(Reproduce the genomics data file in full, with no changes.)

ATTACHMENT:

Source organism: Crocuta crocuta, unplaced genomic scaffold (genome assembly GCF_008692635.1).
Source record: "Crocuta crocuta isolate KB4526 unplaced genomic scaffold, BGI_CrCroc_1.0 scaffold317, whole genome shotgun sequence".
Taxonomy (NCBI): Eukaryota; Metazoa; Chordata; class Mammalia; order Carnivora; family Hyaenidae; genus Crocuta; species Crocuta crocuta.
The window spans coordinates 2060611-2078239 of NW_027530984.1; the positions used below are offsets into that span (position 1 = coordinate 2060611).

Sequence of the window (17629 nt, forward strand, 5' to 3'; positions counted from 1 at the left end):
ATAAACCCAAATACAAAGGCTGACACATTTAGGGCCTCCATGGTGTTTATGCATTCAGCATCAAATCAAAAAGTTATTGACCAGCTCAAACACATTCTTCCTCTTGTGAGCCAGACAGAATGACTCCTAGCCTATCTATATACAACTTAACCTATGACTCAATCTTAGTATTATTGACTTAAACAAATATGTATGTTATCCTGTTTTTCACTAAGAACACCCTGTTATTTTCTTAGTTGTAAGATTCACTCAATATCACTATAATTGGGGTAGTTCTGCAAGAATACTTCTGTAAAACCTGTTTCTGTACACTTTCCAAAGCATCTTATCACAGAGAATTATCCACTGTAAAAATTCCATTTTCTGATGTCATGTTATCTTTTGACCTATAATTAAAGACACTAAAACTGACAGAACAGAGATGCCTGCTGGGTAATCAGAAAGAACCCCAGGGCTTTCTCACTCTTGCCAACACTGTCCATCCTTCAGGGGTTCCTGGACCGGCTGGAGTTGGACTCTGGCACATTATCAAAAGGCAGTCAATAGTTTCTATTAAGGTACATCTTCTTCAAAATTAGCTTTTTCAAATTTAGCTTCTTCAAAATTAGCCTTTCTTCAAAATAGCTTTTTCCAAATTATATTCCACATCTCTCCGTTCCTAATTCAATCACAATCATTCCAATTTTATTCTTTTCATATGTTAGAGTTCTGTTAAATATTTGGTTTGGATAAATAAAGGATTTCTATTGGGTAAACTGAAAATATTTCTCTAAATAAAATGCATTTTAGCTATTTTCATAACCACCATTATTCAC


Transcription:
Source organism: Crocuta crocuta, unplaced genomic scaffold (genome assembly GCF_008692635.1).
Source record: "Crocuta crocuta isolate KB4526 unplaced genomic scaffold, BGI_CrCroc_1.0 scaffold317, whole genome shotgun sequence".
Taxonomy (NCBI): Eukaryota; Metazoa; Chordata; class Mammalia; order Carnivora; family Hyaenidae; genus Crocuta; species Crocuta crocuta.
The window spans coordinates 2060611-2078239 of NW_027530984.1; the positions used below are offsets into that span (position 1 = coordinate 2060611).

Sequence of the window (17629 nt, forward strand, 5' to 3'; positions counted from 1 at the left end):
ATAAACCCAAATACAAAGGCTGACACATTTAGGGCCTCCATGGTGTTTATGCATTCAGCATCAAATCAAAAAGTTATTGACCAGCTCAAACACATTCTTCCTCTTGTGAGCCAGACAGAATGACTCCTAGCCTATCTATATACAACTTAACCTATGACTCAATCTTAGTATTATTGACTTAAACAAATATGTATGTTATCCTGTTTTTCACTAAGAACACCCTGTTATTTTCTTAGTTGTAAGATTCACTCAATATCACTATAATTGGGGTAGTTCTGCAAGAATACTTCTGTAAAACCTGTTTCTGTACACTTTCCAAAGCATCTTATCACAGAGAATTATCCACTGTAAAAATTCCATTTTCTGATGTCATGTTATCTTTTGACCTATAATTAAAGACACTAAAACTGACAGAACAGAGATGCCTGCTGGGTAATCAGAAAGAACCCCAGGGCTTTCTCACTCTTGCCAACACTGTCCATCCTTCAGGGGTTCCTGGACCGGCTGGAGTTGGACTCTGGCACATTATCAAAAGGCAGTCAATAGTTTCTATTAAGGTACATCTTCTTCAAAATTAGCTTTTTCAAATTTAGCTTCTTCAAAATTAGCCTTTCTTCAAAATAGCTTTTTCCAAATTATATTCCACATCTCTCCGTTCCTAATTCAATCACAATCATTCCAATTTTATTCTTTTCATATGTTAGAGTTCTGTTAAATATTTGGTTTGGATAAATAAAGGATTTCTATTGGGTAAACTGAAAATATTTCTCTAAATAAAATGCATTTTAGCTATTTTCATAACCACCATTATTCAC